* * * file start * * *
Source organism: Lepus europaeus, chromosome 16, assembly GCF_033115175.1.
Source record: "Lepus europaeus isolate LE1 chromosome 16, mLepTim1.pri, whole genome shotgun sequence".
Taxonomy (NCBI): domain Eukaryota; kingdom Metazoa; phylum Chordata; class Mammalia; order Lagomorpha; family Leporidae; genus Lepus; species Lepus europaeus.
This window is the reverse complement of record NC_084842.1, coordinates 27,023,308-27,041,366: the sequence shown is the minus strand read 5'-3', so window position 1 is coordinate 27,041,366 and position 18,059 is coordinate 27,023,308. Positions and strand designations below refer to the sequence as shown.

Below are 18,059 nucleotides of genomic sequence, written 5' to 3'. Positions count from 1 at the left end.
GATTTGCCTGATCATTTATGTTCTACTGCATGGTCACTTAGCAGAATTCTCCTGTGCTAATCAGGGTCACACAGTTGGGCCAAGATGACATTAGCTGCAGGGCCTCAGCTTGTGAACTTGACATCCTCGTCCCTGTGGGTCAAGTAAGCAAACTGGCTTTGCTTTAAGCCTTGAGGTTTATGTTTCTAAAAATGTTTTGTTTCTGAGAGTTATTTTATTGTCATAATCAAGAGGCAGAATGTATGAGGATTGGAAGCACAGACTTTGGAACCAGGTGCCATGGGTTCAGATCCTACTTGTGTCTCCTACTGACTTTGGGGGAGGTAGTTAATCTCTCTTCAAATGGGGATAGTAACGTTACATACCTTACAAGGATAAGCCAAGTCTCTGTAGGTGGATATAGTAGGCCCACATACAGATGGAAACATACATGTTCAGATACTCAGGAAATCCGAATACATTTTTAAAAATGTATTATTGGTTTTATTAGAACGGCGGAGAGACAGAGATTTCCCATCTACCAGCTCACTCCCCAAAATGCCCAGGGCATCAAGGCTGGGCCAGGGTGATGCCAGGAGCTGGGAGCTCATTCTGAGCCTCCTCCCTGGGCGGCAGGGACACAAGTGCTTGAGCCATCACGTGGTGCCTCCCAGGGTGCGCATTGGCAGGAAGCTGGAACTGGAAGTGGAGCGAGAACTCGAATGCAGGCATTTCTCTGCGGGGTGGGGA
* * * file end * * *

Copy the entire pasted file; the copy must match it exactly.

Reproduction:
Source organism: Lepus europaeus, chromosome 16, assembly GCF_033115175.1.
Source record: "Lepus europaeus isolate LE1 chromosome 16, mLepTim1.pri, whole genome shotgun sequence".
Taxonomy (NCBI): domain Eukaryota; kingdom Metazoa; phylum Chordata; class Mammalia; order Lagomorpha; family Leporidae; genus Lepus; species Lepus europaeus.
This window is the reverse complement of record NC_084842.1, coordinates 27,023,308-27,041,366: the sequence shown is the minus strand read 5'-3', so window position 1 is coordinate 27,041,366 and position 18,059 is coordinate 27,023,308. Positions and strand designations below refer to the sequence as shown.

Below are 18,059 nucleotides of genomic sequence, written 5' to 3'. Positions count from 1 at the left end.
GATTTGCCTGATCATTTATGTTCTACTGCATGGTCACTTAGCAGAATTCTCCTGTGCTAATCAGGGTCACACAGTTGGGCCAAGATGACATTAGCTGCAGGGCCTCAGCTTGTGAACTTGACATCCTCGTCCCTGTGGGTCAAGTAAGCAAACTGGCTTTGCTTTAAGCCTTGAGGTTTATGTTTCTAAAAATGTTTTGTTTCTGAGAGTTATTTTATTGTCATAATCAAGAGGCAGAATGTATGAGGATTGGAAGCACAGACTTTGGAACCAGGTGCCATGGGTTCAGATCCTACTTGTGTCTCCTACTGACTTTGGGGGAGGTAGTTAATCTCTCTTCAAATGGGGATAGTAACGTTACATACCTTACAAGGATAAGCCAAGTCTCTGTAGGTGGATATAGTAGGCCCACATACAGATGGAAACATACATGTTCAGATACTCAGGAAATCCGAATACATTTTTAAAAATGTATTATTGGTTTTATTAGAACGGCGGAGAGACAGAGATTTCCCATCTACCAGCTCACTCCCCAAAATGCCCAGGGCATCAAGGCTGGGCCAGGGTGATGCCAGGAGCTGGGAGCTCATTCTGAGCCTCCTCCCTGGGCGGCAGGGACACAAGTGCTTGAGCCATCACGTGGTGCCTCCCAGGGTGCGCATTGGCAGGAAGCTGGAACTGGAAGTGGAGCGAGAACTCGAATGCAGGCATTTCTCTGCGGGGTGGGGA